Note: This is the thirtieth section of a long narrative poem, which has grown into The Dragon Epic. Inspired by John Keats’ long narrative poem, Lamia, it tells a story set in ancient times when dragons and humans were at peace. Click on the numbers below to reach other sections, or go to the Categories box to the right under The Dragon Epic. Click on Dragonflies, Dragons, and Her Mother’s Death to go to the beginning and read forward. Go to Another Dragon Scale to go to the section previous to this one. To read the next poem in the epic, click on Doubt


Filed under Poetry, The Dragon Epic, Thomas Davis

10. Not Just a Little Girl Alone

by Thomas Davis


The morning light spilled on the floor and woke
Wei from a dreamless sleep. She yawned and stretched,
Got up into the cold of early morning.
She built a fire to take the chill away,
Then fried potatoes on the stove before
She shrugged into her heavy coat and stood
Before the door, her heart-beat loud, her hands
So still they felt as if they’d never move.
She felt her mother’s hands move through the air.
She let her hands move like her mother’s hands.
Light jumped into the early morning light.
Outside a hissing sound steamed through the air.
Wei stopped the motions, pushed against the door.

A wall of snow confronted her beyond
The space her light had made around the door.
She started weaving hands again, the light
Streamed from her fingers in the frigid cold.
Snow turned to steam, a whiteness hissing up
Into the morning’s crystal clear blue sky.
She walked toward the wood pile, open ground
Materializing as she slowly walked.
She felt triumphant, filled with victory.
The storm was gone, and she could make a path
Through seven feet of hard packed, drifted snow.
She’d make it through the winter storms and cold.
She was not just a little girl alone.


The Old One, tired from lack of sleep, went out
Onto the ledge outside her cave and launched,
her wings alive to currents in the air,
Her eyes so deep with seeing that the universe
Throbbed, blazing morning light, around her head.

She flew above the cabin where the girl
Was steaming snow into the morning skies.
The sight of magic shining in the sun
Unsettled her; the girl unsettled her.

A moment later, higher in the sky,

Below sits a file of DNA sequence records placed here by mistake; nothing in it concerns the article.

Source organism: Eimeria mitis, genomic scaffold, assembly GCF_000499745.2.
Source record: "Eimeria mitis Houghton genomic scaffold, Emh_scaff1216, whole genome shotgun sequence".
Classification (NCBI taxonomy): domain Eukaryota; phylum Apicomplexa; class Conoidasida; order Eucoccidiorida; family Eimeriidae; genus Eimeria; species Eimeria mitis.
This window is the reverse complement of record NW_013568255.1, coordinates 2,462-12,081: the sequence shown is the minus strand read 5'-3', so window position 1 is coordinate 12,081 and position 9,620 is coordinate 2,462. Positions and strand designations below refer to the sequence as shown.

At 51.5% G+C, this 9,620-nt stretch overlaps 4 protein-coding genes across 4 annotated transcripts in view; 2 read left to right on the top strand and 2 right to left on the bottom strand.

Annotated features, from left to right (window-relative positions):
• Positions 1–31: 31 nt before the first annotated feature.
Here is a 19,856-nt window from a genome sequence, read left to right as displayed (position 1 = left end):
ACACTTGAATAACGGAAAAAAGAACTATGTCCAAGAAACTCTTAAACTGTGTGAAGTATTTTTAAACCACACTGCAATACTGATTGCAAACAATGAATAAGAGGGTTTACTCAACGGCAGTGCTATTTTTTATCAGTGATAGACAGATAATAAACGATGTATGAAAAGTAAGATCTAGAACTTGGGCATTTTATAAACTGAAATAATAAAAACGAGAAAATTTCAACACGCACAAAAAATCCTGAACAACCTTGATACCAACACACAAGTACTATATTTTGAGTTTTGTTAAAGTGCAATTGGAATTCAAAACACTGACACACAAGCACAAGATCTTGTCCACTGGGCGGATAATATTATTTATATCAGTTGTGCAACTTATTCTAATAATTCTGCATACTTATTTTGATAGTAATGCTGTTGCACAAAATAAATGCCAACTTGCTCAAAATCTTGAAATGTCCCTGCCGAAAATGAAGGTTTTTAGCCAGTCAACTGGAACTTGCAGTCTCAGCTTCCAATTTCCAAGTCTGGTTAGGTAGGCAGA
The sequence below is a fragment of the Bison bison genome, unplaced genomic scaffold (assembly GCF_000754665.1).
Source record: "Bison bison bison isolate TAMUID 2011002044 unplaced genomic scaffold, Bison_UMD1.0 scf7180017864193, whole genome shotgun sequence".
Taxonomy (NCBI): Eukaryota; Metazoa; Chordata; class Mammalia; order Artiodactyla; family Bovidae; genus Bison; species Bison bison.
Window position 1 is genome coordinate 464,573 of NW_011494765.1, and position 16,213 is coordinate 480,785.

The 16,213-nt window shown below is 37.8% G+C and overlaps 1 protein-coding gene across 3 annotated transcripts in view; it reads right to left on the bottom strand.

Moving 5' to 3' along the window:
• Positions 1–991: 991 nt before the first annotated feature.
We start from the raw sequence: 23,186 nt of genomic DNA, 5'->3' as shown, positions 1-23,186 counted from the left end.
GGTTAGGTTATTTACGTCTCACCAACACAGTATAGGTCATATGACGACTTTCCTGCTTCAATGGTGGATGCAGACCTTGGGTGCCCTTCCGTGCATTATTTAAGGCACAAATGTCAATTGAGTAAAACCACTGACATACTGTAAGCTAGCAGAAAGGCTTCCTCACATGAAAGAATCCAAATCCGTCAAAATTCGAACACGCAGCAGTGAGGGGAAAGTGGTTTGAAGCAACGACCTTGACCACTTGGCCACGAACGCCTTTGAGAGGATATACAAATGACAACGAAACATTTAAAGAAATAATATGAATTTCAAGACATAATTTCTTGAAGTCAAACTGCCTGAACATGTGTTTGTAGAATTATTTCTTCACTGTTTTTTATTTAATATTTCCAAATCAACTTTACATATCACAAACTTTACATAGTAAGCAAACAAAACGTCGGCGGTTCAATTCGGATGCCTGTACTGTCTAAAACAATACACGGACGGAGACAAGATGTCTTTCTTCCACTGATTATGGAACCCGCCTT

She saw two hunters, with their snowshoes sunk
Into the sweeping plains of drifted snow,
Strain up the mountainside, the snow too deep
To let them make the three day trek to where
The human girl was gathering her wood.
They’d be at least a week at struggling
Up slopes that steepened rising into mountains.

What should she do? She asked herself, disquiet
a power in the steady beat of wings.
What madness had the girl brought to the world?

She swooped toward the hunters, forcing them
To see her hurtling from the shining skies.
The hunters stopped and looked at her, dismay
And fright stunned through the way they stood and looked.
The one she’d singed raised up his arm and fist.
She tipped her wings and soared toward the mountains.

She flew above the cottage where the girl
Was loaded down with heavy chunks of wood.
She swooped so low she had to swerve to miss
The cottage roof, her whirling, golden eyes
Locked deep into the girl’s small human eyes.

Wei did not flinch or turn her head away,
But looked into the Old One’s eyes, a question
Unsaid inside her look. Ssruanne soared high
Toward the mountain peaks again, toward
The places where the wind blew unabating
In fierce intensity and moaning rage.


Wei felt the dragon’s wings before she saw
The eyes that coldly bored into her mind.
She felt intelligence inside the glare
And felt the dragon searching deep inside
Wei’s heart. She stood and watched the golden dragon
Fly up toward the mountains high above
The peaks that towered over where Wei lived.
She fought to memorize the dragon’s shape
And how it felt inside its golden eyes.


Inside the moaning winds the Old One sent her thoughts
Toward the human girl. Run child, she thought.
The hunter has his cunning and his bow.
The dragons have no love for human kind.
Child, run and hide, she thought. From all of us.

Audio: Not Just a Little Girl Alone